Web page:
The Korea Herald


[Herald Interview] Former IEA chief calls for strong global governance to achieve net zero

Nobuo Tanaka underlines importance of Korea, US, Japan collaboration to develop sustainable nuclear power system

By Kan Hyeong-woo

Published : May 2, 2024 - 15:43

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Nobuo Tanaka, former executive director of the International Energy Agency Nobuo Tanaka, former executive director of the International Energy Agency

The Paris Agreement, an international treaty on climate change, calls for limiting the global temperature increase to 1.5 degrees Celsius above pre-industrial levels, stressing that emissions need to be reduced by 45 percent by 2030 and reach net zero by 2050.

Nobuo Tanaka, former executive director of the International Energy Agency, says that the world needs to do a lot more to countermeasure global warming and achieve these goals.

“The IEA’s net zero by 2050 scenario tells us that net zero CO2 emissions by 2050 is a reasonable assumption to contain atmospheric temperature increases within 1.5 C by 2100,” said Tanaka, who served as the IEA chief from 2007 to 2011, in a recent written interview with The Korea Herald.

“And yet it is really difficult if not impossible to achieve net zero by 2050. We have to worry about intermediate targets for 2030.”

He noted that the IEA proposed various measures such as tripling renewables, doubling energy efficiency and reducing methane emissions. These were accepted by the 28th Conference of the Parties to the United Nations Framework Convention on Climate Change, or COP28, held from November to December last year.

“But these additional pledges at COP28 add only a quarter of the reductions needed for the trajectory to net zero by 2050,” said Tanaka.

“The Paris Accord is based on each country’s voluntary contributions. We need a strong global climate governance mechanism by leading countries such as (the Group of 20) or the Big Four (the US, the European Union, China and India).”

The former IEA chief has been an active advocate of advanced nuclear energy, voicing that using nuclear energy in a proper and safe way can help humanity’s mission of achieving net zero.

“Nuclear power is considered more favorably in many countries facing the global energy and climate crises,” he said.

“And yet, zero carbon emission of nuclear power isn’t enough to make nuclear ‘sustainable’ because of its risks and public concerns.”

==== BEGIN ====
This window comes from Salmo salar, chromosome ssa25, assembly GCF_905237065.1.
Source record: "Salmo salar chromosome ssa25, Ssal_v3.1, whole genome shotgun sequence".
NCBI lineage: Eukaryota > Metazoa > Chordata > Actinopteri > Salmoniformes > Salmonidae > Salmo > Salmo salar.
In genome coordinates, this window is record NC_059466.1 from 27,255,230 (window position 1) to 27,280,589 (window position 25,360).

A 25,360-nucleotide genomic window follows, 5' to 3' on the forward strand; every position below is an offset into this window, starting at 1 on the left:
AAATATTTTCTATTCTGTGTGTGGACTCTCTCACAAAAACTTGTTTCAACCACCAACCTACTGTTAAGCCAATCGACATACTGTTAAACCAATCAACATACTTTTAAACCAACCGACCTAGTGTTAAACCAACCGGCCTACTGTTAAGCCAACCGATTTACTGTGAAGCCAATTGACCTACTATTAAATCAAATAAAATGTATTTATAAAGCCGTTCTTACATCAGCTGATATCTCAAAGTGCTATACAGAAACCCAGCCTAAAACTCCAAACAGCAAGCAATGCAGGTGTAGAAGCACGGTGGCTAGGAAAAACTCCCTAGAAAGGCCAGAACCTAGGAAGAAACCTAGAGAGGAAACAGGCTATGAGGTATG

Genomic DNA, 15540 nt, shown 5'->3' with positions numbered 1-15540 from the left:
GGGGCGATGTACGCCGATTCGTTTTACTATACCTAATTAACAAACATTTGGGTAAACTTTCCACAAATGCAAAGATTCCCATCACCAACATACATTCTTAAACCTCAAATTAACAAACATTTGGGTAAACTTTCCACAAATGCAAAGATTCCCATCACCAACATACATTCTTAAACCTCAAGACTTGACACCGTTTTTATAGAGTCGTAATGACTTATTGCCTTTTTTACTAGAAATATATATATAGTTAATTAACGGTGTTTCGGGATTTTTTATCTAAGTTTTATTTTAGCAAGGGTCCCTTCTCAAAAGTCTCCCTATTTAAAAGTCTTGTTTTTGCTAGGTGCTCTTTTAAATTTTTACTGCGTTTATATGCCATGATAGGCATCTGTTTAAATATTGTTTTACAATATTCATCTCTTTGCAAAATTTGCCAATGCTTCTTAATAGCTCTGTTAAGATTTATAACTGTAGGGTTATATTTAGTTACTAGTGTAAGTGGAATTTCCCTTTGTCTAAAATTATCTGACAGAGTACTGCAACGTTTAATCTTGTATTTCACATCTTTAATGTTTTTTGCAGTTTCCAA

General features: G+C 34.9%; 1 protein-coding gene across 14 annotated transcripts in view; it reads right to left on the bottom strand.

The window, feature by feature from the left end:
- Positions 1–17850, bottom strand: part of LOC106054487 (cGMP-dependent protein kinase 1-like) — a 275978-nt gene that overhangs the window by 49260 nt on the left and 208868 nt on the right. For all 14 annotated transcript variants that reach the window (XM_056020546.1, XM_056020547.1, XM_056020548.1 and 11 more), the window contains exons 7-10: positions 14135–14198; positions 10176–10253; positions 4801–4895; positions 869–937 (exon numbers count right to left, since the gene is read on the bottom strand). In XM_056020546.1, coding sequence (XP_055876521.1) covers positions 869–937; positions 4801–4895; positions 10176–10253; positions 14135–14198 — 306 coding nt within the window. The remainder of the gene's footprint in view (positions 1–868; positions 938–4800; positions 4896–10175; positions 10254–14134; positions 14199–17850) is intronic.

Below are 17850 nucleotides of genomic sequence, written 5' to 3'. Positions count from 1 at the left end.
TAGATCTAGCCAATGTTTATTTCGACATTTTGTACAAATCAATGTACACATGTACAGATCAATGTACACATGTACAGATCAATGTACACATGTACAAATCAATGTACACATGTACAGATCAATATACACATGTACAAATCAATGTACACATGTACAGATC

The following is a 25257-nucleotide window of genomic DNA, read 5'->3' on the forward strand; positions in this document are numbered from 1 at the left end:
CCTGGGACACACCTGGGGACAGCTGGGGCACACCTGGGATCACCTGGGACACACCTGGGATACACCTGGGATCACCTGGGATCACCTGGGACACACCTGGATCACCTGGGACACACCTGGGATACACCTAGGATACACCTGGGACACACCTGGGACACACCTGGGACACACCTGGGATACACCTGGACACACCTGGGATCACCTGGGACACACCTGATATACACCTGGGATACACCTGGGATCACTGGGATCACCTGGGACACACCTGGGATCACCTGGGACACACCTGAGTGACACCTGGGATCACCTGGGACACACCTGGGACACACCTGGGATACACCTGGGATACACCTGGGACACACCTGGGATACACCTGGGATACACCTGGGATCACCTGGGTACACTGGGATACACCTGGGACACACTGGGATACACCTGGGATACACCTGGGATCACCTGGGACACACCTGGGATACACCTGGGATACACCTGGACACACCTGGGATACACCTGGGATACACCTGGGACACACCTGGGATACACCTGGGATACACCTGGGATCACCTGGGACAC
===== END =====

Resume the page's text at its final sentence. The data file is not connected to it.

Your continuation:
Tanaka pointed to the integral fast reactor concept and pyroprocessing as a possible model of sustainable nuclear power for the future. Underscoring that the system has major safety advantages, easy nuclear radioactive waste management and proliferation resistance, he said Korea, Japan and the US should collaborate to advance this technology.

“I promote the integral fast reactor and pyroprocessing, which was developed by the Argonne (Idaho) National Laboratory of the US,” he said.

“The (Korea Atomic Energy Research Institute) has studied this system with the Idaho National Laboratory for years, while Japan just agreed to (a memorandum of understanding) with the INL. The three leaders of the US, Korea and Japan met in Camp David last year for strategic collaboration. Why not pick the nuclear collaboration as one of the follow-up items of the summit?”

The energy expert added that the three countries can and should do more to make the most of nuclear energy.

“For the sake of national security, the three countries should develop nuclear propulsion submarines, not nuclear weapons, as Northeast Asian AUKUS,” he said.

“(The) three countries can engage together in the denuclearization of North Korea. Japan can buy the North’s plutonium of 40 kilogram and burn it in its reactors. (South) Korea can take highly enriched uranium and dilute it for regular use in (large water reactors). Japan and Korea should join the Treaty on the Prohibition of Nuclear Weapons to show our commitment to peaceful use of nuclear power.”

Tanaka is the chairman of the steering committee of the Innovation for Cool Earth Forum, which was established by the late former Prime Minister Shinzo Abe in 2014. He will deliver a keynote speech titled, “Global Energy and Climate Crisis: Winners and Losers,” at the upcoming forum slated to take place on Sebitseom in Seoul on May 22. The forum, which is hosted by the Herald Media Group, will discuss insights on overcoming the climate crisis and engage in cooperative discussions for joint responses under the theme of “The Transition: Blue, Clean, and Green.”